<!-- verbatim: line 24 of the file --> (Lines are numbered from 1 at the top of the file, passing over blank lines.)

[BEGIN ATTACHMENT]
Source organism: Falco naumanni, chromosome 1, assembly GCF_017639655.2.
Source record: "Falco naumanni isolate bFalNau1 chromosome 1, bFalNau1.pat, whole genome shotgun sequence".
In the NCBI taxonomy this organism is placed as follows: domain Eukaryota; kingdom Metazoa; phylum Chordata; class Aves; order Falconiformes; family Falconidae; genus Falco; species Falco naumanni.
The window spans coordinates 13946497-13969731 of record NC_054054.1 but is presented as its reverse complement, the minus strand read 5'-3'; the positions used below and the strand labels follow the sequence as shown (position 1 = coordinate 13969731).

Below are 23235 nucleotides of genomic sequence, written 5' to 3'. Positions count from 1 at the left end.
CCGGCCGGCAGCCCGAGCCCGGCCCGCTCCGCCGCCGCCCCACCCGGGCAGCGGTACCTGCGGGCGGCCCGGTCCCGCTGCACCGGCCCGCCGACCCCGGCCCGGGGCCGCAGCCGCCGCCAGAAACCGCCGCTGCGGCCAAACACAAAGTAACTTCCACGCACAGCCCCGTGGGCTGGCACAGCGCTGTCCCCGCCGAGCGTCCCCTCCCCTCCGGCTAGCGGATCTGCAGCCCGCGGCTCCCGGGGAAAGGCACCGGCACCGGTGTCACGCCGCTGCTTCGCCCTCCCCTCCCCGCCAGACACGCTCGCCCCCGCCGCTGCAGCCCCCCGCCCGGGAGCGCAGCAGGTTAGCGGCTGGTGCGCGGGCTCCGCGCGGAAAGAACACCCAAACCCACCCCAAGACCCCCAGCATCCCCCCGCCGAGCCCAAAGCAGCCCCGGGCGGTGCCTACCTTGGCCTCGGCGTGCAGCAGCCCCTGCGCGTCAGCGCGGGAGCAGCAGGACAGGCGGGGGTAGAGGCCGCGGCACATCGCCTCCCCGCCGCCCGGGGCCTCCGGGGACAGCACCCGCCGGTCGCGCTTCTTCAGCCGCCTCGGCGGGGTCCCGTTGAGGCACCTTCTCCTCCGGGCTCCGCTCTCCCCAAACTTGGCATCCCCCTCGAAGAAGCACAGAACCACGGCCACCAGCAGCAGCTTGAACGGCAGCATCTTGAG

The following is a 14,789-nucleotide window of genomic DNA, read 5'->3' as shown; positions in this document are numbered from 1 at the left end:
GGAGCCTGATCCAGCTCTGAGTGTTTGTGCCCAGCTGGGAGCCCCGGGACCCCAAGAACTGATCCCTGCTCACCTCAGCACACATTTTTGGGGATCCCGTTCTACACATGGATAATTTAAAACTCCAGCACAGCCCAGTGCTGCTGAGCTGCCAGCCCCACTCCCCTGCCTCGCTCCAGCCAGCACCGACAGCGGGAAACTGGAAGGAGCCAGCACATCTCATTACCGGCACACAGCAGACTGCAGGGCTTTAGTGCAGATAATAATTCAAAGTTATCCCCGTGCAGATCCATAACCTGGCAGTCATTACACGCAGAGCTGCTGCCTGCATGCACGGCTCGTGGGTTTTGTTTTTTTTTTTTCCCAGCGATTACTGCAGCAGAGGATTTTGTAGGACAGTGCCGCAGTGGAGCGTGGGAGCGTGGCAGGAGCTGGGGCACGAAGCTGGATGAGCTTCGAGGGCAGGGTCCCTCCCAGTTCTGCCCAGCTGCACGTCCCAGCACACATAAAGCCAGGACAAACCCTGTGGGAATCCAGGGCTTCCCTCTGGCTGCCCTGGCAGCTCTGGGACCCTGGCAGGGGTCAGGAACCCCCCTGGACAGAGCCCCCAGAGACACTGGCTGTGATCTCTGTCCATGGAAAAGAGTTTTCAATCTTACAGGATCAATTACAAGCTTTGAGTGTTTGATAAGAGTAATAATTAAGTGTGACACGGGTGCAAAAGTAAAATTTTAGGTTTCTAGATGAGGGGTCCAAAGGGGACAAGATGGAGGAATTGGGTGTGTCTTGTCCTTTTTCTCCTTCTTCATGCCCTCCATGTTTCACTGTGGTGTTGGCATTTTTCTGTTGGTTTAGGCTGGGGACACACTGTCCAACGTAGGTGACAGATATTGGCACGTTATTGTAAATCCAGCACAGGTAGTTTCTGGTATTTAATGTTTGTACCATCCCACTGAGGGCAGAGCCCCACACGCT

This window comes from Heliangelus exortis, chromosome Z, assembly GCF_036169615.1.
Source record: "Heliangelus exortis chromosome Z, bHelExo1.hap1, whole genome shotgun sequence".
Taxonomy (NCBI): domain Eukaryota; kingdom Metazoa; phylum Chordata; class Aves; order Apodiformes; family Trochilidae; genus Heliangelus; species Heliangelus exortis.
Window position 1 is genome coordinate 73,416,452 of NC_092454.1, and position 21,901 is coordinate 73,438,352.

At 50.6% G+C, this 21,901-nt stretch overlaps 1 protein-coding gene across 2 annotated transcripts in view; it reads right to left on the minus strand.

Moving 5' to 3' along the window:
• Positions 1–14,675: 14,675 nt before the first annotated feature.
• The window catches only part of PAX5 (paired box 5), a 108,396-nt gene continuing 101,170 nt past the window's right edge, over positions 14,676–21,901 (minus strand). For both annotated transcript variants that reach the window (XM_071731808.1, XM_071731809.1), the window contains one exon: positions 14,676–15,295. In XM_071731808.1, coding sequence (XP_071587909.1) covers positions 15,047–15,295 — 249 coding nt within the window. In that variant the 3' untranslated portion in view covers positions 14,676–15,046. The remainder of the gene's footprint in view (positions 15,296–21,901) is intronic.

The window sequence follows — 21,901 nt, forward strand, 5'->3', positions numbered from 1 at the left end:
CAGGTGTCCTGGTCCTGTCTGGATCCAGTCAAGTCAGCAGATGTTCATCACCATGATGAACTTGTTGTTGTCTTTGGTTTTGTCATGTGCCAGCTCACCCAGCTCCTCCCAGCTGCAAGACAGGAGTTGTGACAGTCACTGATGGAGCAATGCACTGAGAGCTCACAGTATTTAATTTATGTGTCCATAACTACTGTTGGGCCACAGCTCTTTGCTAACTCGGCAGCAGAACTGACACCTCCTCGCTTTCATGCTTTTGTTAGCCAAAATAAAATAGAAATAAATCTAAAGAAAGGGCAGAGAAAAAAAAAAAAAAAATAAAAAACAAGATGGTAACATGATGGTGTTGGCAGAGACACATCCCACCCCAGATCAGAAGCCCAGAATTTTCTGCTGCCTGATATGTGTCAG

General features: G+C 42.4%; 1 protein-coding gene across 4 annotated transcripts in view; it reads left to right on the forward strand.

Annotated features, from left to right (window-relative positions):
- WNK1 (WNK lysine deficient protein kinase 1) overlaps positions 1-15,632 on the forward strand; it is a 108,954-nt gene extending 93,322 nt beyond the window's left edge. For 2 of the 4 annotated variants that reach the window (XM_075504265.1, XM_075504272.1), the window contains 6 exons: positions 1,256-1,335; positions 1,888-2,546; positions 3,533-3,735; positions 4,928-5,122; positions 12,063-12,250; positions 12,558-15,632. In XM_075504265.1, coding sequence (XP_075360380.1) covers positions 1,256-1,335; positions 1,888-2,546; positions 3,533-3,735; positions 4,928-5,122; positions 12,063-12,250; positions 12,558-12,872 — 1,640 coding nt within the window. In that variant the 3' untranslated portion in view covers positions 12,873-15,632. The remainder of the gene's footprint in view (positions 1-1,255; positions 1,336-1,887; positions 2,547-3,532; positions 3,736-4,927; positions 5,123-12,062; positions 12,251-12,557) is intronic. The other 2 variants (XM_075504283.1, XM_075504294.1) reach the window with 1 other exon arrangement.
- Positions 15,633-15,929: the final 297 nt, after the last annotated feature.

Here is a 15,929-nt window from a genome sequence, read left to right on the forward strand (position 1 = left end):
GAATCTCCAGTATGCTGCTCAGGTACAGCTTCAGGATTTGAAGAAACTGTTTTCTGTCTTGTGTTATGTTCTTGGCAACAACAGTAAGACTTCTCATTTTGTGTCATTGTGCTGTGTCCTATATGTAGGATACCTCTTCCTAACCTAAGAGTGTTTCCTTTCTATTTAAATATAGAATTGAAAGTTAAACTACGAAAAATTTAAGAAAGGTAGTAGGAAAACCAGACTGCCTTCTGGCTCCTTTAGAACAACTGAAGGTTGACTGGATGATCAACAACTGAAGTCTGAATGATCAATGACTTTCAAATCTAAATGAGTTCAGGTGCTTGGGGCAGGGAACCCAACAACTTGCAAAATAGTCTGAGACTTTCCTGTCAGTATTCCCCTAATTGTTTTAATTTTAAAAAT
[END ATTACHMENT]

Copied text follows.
GAATCTCCAGTATGCTGCTCAGGTACAGCTTCAGGATTTGAAGAAACTGTTTTCTGTCTTGTGTTATGTTCTTGGCAACAACAGTAAGACTTCTCATTTTGTGTCATTGTGCTGTGTCCTATATGTAGGATACCTCTTCCTAACCTAAGAGTGTTTCCTTTCTATTTAAATATAGAATTGAAAGTTAAACTACGAAAAATTTAAGAAAGGTAGTAGGAAAACCAGACTGCCTTCTGGCTCCTTTAGAACAACTGAAGGTTGACTGGATGATCAACAACTGAAGTCTGAATGATCAATGACTTTCAAATCTAAATGAGTTCAGGTGCTTGGGGCAGGGAACCCAACAACTTGCAAAATAGTCTGAGACTTTCCTGTCAGTATTCCCCTAATTGTTTTAATTTTAAAAAT